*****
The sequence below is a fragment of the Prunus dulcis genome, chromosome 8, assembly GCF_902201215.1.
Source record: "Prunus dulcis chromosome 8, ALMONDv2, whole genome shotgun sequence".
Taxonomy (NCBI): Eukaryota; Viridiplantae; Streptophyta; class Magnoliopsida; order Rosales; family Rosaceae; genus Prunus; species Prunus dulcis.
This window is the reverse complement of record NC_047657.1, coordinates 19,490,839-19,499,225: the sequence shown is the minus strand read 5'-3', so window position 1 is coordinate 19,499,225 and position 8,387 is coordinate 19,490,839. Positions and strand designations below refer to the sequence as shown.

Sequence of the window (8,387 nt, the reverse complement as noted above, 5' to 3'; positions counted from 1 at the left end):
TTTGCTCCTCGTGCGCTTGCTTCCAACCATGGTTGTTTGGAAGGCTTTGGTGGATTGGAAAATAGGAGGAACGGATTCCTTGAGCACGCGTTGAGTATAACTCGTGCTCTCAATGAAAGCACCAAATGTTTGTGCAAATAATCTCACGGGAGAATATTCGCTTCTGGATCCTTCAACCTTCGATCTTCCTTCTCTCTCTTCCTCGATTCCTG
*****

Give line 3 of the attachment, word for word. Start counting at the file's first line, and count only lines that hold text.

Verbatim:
Taxonomy (NCBI): Eukaryota; Viridiplantae; Streptophyta; class Magnoliopsida; order Rosales; family Rosaceae; genus Prunus; species Prunus dulcis.